After Copenhagen

This blog was originally posted on Identity Campaigning.

In our book, Tom and I wrote about how people often use maladaptive coping mechanisms as a means of psychologically warding off the threats posed by environmental challenges.

We suggested (on page 49) that environmental organizations can approach this problematic aspect of identity by developing:

“approaches that help people express the fear, anger, sadness, angst, or sense of threat from environmental challenges that many are probably already experiencing (whether consciously or otherwise)”

and providing:

“opportunities for people to begin to explore and express the unpleasant feelings they have about environmental challenges.”

With the meeting at Copenhagen over and very little having come of it (from what I’ve read), I just want to take this opportunity to share how I feel, and encourage others to do the same.
I do not feel disappointed, as disappointment suggests I had expectations that were not met; unfortunately, my expectations about what would happen at Copenhagen were met.
I am angry that once again economics trumps the environment.
I feel guilty about my many hypocrisies.
I am sad and afraid about the world my kids and grandchildren will inherit.
While part of me is coping with these feelings by thinking about what to write or do next, I also find myself coping through many of the means Tom and I catalogued in our book.
I want to lash out at the diplomats and the businesses who blocked real progress from happening.
I consider the possibility of no longer writing about climate disruption, as it forces me to keep thinking about these issues.
I fantasize about no longer reading the newspaper and instead retiring to high ground.

Tim KasserAfter Copenhagen


Join the conversation
  • rachel francis - December 29, 2009 reply

    I feel quite liberated actually! I have been a grass roots person all my life and I didnt really believe that the system which has brought us to this point was up to the challenge of correcting the balance.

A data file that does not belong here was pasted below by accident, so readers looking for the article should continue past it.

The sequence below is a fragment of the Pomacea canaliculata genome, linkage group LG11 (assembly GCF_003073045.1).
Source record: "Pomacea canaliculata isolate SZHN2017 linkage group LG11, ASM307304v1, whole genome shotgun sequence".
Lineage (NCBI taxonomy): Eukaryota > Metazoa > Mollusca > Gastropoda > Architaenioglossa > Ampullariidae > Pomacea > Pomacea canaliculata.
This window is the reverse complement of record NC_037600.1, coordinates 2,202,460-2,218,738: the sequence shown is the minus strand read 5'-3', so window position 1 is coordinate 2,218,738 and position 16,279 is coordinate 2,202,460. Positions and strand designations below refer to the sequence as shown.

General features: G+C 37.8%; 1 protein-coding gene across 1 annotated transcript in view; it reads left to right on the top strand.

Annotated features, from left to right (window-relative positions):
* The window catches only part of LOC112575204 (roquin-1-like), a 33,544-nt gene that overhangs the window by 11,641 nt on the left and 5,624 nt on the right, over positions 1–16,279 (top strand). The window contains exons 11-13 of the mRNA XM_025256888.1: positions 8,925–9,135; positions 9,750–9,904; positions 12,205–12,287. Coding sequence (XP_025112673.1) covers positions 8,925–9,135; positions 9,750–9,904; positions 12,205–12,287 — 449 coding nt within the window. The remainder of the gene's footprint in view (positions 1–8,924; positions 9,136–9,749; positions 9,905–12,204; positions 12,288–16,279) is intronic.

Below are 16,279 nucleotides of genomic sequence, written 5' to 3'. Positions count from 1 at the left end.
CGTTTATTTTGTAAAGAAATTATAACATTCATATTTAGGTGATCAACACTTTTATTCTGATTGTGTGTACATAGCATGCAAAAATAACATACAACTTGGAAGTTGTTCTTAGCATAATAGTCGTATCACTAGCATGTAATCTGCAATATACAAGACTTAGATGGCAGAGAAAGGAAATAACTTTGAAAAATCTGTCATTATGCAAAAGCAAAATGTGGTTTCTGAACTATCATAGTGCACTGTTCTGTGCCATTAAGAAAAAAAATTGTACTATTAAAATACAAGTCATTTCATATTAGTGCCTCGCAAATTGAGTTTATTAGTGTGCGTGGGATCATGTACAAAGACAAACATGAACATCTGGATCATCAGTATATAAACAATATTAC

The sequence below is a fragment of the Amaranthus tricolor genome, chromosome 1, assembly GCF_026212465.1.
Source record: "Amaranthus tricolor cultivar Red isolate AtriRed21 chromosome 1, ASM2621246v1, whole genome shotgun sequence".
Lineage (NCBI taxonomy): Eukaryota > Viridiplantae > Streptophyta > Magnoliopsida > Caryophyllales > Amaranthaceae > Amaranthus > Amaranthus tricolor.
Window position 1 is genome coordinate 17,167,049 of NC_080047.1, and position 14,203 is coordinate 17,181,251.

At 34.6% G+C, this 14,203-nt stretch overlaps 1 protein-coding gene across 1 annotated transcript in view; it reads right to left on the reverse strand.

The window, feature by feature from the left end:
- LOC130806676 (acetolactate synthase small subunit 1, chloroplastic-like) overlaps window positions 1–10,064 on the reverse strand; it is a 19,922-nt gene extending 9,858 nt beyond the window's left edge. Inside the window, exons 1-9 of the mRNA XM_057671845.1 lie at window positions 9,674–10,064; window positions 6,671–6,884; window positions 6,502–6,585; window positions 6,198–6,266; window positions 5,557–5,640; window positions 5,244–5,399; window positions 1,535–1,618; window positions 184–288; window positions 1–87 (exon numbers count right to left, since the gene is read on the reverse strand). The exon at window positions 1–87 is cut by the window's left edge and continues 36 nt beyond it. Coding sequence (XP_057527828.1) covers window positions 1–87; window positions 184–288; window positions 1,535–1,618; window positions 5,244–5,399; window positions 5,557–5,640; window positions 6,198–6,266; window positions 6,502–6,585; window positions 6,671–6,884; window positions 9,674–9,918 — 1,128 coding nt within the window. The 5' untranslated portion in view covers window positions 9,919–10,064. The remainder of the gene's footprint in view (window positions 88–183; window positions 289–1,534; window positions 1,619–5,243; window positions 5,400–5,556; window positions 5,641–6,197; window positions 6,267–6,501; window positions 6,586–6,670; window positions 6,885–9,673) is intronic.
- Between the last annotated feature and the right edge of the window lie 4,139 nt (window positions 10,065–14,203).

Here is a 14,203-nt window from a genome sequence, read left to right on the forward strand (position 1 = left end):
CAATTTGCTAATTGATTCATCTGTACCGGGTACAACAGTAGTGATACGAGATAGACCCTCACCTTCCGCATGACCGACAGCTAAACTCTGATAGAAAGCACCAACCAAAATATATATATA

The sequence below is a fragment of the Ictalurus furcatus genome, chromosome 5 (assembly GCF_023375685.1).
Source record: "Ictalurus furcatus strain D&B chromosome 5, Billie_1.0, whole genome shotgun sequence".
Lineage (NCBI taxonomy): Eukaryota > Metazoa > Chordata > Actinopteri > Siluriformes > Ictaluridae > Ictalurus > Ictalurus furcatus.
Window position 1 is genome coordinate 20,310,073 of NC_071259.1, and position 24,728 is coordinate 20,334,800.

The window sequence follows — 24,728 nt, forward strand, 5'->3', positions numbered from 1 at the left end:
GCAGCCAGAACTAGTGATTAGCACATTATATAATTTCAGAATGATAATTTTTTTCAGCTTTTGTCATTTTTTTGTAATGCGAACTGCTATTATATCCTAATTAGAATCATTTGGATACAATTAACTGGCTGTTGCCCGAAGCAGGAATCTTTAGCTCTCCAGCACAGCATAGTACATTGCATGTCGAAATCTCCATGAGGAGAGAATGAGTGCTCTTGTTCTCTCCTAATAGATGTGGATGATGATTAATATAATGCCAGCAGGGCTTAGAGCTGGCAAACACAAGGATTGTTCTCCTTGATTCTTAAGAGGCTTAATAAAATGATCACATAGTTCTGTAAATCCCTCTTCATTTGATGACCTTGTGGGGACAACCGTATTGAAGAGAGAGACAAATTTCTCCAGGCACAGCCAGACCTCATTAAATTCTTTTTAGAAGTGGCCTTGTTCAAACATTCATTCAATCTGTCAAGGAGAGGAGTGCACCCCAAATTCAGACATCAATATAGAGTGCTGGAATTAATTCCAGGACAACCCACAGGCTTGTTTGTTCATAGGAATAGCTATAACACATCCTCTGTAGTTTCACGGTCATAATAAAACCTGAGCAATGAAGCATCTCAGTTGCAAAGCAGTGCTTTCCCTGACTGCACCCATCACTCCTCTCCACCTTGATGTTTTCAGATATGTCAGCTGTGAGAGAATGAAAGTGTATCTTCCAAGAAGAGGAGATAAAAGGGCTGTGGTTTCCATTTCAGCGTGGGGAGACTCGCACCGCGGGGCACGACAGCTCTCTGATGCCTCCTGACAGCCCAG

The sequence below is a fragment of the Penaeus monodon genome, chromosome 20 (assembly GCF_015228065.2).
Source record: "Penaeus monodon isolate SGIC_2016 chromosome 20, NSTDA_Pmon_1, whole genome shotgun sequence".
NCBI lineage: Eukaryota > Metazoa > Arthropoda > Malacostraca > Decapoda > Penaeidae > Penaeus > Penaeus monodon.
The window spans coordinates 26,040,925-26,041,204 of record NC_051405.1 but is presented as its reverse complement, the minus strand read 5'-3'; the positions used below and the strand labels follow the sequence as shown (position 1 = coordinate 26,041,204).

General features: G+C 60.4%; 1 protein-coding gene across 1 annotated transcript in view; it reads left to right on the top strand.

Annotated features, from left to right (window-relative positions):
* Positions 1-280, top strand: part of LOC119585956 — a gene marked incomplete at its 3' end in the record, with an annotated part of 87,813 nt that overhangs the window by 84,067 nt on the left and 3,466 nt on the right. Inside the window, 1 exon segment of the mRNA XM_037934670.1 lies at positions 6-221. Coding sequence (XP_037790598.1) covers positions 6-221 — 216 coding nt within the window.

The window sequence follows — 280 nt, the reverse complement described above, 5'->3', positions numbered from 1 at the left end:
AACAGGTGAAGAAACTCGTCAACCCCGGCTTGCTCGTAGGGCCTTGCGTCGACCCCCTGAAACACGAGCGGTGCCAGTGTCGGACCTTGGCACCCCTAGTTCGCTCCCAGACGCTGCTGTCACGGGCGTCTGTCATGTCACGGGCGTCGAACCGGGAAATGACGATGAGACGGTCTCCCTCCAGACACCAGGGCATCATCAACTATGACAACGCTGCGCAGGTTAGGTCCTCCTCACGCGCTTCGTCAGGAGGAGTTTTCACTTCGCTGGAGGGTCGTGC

So i think the failure of copenhagen was helpful becos politicians and corporations have demonstrably accepted the science and demonstarbly shown that they cant change much.
    There was never a better time for community and independant climate initiatives to show leadership. We dont need to have one leader, we dont need one solution. We are diverse. But lets go turn the tide in support of each other, lets turn marketing on its head and sell LESS as a product, lets let many people take responsibility.
    Right now climate change is at the forefront of peoples minds. Embryonic and better developed climate action groups are all over the place. People are disillusioned. Time for a new vision then. Bring it on. Hoorah!

  • John Gray - December 30, 2009 reply

    In an open letter to the then General Secretary of the Czechoslovak Communist Party, the dissident Václav Havel wrote about the fear which made citizens comply with the oppressive regime:

    “… the more or less conscious participation in the collective awareness of a permanent and ubiquitous danger; anxiety about what is being, or might be, endangered, becoming gradually used to this threat as a substantive part of the actual world; the increasing degree to which, in an ever more skilful and matter-of-fact way, we go in for various kinds of external adaptation as the only effective method of self-defence.”

    (in Living in Truth: Václav Havel, 1986)

    The context is Eastern Bloc state dominance before the Berlin Wall fell down. I was struck, however, how many people today might respond – in the face of evidence of climate change – with a similar compliance in economic globalisation as the “only effective method of self-defence.”

    Havel uses the phrase “the only effective method” to describe a psychological trap in which expressing contrary opinions, and acting on them, seem to be impossibilities. As a dissident, however, Havel thought and acted otherwise. I wonder whether the word dissident needs a renaissance as we seek effective change in hearts and minds in the current global context?

    As the antithesis of fear, Havel also speaks of hope (source uncertain):

    “The kind of hope I often think about (especially in situations that are particularly hopeless, such as prison) I understand above all as a state of mind, not a state of the world. We have hope within us or we don’t? it is a dimension of the soul? it’s not essentially dependent on some particular observation of the world or estimate of the situation.

    Hope is not a prognostication. It is an orientation of the spirit, an orientation of the heart? it transcends the world that is immediately experienced, and is anchored somewhere beyond its horizons. Hope, in this deep and powerful sense, is not the same as joy that things are going well or willingness to invest in enterprises that are obviously headed for early success, but rather an ability to work for something because it is good, not just because it stands a chance to succeed.